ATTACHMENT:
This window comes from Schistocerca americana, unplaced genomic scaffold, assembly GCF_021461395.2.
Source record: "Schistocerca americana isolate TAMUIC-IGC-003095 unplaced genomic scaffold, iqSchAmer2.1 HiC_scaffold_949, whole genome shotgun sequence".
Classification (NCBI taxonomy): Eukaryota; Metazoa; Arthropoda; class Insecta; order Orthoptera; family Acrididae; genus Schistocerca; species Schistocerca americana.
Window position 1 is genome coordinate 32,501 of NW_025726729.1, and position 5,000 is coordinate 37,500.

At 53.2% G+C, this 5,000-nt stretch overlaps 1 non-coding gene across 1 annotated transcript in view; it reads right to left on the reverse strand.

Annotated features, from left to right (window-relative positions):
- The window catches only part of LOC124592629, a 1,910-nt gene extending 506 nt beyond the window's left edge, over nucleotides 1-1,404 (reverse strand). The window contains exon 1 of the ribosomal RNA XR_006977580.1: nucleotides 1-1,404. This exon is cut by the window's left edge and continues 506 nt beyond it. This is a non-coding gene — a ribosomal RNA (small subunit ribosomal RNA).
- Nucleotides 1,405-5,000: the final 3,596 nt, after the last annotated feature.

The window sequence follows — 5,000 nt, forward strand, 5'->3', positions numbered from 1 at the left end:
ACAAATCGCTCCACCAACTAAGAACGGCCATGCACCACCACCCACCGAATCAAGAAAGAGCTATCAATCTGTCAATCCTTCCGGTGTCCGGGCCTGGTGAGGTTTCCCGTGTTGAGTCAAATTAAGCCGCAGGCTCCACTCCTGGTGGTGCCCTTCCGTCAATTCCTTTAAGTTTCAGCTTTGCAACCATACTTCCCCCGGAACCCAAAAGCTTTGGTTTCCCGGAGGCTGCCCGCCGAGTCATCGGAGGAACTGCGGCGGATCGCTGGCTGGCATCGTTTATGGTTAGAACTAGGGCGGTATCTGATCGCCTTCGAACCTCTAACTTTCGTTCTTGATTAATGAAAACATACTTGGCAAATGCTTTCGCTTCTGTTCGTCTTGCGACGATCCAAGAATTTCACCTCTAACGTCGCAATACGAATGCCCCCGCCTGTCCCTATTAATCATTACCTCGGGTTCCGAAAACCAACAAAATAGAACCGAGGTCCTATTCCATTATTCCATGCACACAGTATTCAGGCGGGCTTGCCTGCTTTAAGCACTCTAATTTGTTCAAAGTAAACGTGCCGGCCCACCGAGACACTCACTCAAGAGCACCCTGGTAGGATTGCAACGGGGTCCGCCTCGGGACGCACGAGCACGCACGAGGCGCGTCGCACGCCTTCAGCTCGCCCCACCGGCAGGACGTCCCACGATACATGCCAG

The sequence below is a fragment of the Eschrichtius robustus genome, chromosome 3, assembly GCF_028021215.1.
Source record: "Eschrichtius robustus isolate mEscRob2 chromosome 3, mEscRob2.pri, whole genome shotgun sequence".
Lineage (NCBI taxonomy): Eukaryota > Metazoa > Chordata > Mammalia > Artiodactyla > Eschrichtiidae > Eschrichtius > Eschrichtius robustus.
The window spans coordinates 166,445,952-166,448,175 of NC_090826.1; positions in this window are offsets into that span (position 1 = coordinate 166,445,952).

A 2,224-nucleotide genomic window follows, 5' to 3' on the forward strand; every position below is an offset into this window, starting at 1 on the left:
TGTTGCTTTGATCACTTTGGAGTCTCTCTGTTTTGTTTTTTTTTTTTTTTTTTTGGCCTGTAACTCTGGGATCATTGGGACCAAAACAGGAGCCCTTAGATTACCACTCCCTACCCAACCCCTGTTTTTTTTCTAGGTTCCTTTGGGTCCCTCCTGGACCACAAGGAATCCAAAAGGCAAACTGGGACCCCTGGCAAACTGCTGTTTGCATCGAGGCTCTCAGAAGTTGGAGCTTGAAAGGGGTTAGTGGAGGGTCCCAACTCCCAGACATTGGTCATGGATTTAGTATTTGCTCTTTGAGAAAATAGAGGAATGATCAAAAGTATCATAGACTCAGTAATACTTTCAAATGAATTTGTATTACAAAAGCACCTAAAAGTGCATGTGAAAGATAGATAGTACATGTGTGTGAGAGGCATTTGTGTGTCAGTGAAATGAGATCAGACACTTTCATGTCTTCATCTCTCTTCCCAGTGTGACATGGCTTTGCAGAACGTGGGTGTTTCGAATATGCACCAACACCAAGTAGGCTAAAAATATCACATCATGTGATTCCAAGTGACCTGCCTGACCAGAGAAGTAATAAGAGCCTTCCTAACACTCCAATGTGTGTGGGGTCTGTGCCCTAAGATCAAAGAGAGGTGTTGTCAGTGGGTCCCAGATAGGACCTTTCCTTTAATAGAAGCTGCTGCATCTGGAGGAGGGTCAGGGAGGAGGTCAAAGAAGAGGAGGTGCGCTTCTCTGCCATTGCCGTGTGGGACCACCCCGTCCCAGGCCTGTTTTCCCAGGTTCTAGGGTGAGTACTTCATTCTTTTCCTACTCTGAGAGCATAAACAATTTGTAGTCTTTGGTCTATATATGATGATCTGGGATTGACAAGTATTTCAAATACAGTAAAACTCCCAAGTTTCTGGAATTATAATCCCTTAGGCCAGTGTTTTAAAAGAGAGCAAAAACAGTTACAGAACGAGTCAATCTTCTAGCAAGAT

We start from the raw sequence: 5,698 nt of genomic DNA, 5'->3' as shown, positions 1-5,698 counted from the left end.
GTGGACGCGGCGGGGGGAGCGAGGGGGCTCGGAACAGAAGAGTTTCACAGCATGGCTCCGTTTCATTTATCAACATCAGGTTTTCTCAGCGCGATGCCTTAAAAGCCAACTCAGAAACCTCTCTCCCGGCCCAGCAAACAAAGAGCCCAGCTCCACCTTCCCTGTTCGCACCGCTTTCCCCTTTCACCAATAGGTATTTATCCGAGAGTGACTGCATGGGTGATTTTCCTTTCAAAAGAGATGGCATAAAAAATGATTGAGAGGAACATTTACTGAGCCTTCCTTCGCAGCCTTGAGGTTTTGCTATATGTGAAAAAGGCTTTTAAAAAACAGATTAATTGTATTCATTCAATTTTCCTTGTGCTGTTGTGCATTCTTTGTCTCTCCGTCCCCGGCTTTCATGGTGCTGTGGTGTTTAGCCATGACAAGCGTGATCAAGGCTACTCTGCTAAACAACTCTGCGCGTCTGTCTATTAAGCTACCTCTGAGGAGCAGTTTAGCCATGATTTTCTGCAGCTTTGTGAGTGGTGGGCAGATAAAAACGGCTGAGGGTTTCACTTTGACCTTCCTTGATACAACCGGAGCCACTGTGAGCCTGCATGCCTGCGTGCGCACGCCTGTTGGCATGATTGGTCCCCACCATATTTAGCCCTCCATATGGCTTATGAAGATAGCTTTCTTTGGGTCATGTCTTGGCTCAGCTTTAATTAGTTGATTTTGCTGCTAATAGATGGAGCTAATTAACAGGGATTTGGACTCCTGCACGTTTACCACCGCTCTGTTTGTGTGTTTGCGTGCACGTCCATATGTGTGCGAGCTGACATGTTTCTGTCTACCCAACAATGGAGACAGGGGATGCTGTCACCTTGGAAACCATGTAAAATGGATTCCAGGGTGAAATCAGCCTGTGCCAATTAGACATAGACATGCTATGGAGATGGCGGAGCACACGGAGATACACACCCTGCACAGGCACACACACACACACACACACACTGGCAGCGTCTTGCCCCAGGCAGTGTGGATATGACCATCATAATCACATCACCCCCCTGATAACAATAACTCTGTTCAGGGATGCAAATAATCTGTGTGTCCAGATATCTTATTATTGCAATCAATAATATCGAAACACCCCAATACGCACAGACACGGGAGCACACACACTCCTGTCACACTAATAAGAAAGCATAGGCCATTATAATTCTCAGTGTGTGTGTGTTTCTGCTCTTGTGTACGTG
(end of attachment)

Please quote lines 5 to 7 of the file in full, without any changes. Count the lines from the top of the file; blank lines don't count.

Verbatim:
At 53.2% G+C, this 5,000-nt stretch overlaps 1 non-coding gene across 1 annotated transcript in view; it reads right to left on the reverse strand.

Annotated features, from left to right (window-relative positions):
- The window catches only part of LOC124592629, a 1,910-nt gene extending 506 nt beyond the window's left edge, over nucleotides 1-1,404 (reverse strand). The window contains exon 1 of the ribosomal RNA XR_006977580.1: nucleotides 1-1,404. This exon is cut by the window's left edge and continues 506 nt beyond it. This is a non-coding gene — a ribosomal RNA (small subunit ribosomal RNA).